U.S. Handoff In Afghanistan Includes Radio Training
From the outside, this white metal container looks like all the other mobile structures at Forward Operating Base Shank, the main NATO base in Afghanistan's Logar province. But rather than housing soldiers, offices or latrines, the building contains a fully functioning — if spartan — radio studio.
It's known by the U.S. military as a RIAB, or "radio in a box." But the Afghans, says DJ and presenter Saifitullah, call this station Unity Radio. It broadcasts daily from 6 a.m. to 10 p.m. to the surrounding provinces, and Saifitullah says the station gets calls from listeners some 30 to 40 miles away.
"We have different shows in this radio station, including political shows and also some recreational music and also messages," he says.
'Fighting Is Not The Answer'
The propaganda messages are usually from the Afghan National Army, or ANA.
"The main focus of these messages is to tell the local people who the enemy is, and that the enemy is supported by people from outside Afghanistan," says Col. Hayatullah Mamond, one of the chief message writers.
Mamond, who is with the Afghan Army's 4th Infantry Brigade, says there are also messages that target insurgents, calling on them to lay down their weapons and join the peace process.
"We tell them that fighting is not the answer," he says. "When there is peace in a country, there is development and jobs and people can live in prosperity."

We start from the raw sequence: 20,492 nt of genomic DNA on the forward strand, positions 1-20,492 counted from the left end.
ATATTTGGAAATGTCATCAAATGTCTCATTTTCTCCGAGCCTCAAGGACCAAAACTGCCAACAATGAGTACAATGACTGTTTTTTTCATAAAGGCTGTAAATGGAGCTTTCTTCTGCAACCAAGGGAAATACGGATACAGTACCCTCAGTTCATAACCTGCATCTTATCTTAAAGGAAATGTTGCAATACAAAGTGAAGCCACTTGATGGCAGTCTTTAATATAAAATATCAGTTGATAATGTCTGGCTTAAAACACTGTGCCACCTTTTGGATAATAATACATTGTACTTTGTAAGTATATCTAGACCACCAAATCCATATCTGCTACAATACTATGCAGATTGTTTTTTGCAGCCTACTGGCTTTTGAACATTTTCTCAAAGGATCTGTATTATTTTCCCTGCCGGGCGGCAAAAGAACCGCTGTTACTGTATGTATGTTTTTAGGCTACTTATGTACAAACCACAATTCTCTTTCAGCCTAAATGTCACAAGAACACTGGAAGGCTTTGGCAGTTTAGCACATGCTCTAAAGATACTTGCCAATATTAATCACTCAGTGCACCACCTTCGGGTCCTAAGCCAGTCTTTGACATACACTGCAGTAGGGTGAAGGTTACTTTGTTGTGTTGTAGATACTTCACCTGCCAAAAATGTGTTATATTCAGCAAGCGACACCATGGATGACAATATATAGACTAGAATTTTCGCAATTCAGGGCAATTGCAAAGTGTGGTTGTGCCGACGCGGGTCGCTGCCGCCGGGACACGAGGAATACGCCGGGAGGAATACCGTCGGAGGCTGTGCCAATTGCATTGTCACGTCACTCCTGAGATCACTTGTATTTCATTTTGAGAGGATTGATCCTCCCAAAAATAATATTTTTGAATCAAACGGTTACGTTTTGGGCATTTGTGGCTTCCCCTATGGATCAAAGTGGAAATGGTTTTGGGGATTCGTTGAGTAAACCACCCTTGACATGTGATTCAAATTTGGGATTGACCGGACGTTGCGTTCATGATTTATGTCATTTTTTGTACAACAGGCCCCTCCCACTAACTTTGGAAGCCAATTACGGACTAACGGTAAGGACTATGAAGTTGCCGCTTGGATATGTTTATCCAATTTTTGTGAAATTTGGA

Maj. Topal Wared fills the relatively new position of information dissemination officer for the 4th Brigade. He's charged with gathering information from locals in areas patrolled by the Afghan Army. Wared also researches Taliban propaganda and prepares counter messages.
"For example, the enemy recently went to a school in Maidan Warak District," Wared says. "They told the students that the ANA are not good people, because they are cooperating with the Americans. So, we have to counter this propaganda."
U.S. Scales Back Its Role
Maj. Chris Lawson, information officer with the U.S. 173rd Airborne Brigade Combat Team, has been helping the Afghan National Security Forces, or ANSF, since June.
"Initially, we were doing coalition-led messaging," Lawson says. "Then, about a month or two in, our brigade commander said from here on out he wants all ANSF messages."
The Afghans are increasingly self-sufficient, Lawson says. In addition to the Radio in a Box, the Afghans can interact directly with the people and deliver messages face to face. That's important in a culture with a strong oral tradition, he adds, and where there are not a lot of TVs or radios to go around.
"When it's time for us to leave, I think they'll be able to sustain that," Lawson says. "But they need to start relying more on the local media."
That's because the U.S. assets are disappearing amid the drawdown of forces. When he arrived in June, Lawson had nine RIABs in Logar and neighboring Wardak province. Now, he says, they are down to four.
The most difficult part of the equation is determining whether the radio messages, like one calling on young people to join the security forces and fight the foreign-backed enemies, are getting through and making a difference.
"Since I've been here, I haven't done a study of how many people in whatever village listens to these RIABs that we have," Lawson says.
So with coalition resources dwindling, getting the message out — and ensuring it's actually effective — is just one more challenge the Afghans must face as they confront the ongoing insurgency in Logar.